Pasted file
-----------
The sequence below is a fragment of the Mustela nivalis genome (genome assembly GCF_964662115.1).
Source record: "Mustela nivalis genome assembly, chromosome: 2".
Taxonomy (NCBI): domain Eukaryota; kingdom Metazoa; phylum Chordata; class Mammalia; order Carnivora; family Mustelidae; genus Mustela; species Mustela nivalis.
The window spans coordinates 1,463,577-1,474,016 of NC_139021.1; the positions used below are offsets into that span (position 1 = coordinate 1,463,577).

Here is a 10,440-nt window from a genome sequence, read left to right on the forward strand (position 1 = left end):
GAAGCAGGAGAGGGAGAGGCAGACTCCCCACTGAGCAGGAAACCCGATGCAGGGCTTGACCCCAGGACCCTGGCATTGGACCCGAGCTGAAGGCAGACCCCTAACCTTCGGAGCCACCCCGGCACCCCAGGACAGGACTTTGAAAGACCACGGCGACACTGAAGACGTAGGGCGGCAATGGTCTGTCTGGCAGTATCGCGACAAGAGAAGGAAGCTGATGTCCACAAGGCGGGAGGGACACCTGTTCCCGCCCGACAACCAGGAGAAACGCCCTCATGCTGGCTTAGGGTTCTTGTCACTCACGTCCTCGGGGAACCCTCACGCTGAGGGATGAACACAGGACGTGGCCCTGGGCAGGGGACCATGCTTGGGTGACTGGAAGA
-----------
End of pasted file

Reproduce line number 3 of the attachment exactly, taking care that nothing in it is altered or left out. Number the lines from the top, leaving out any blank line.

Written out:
Taxonomy (NCBI): domain Eukaryota; kingdom Metazoa; phylum Chordata; class Mammalia; order Carnivora; family Mustelidae; genus Mustela; species Mustela nivalis.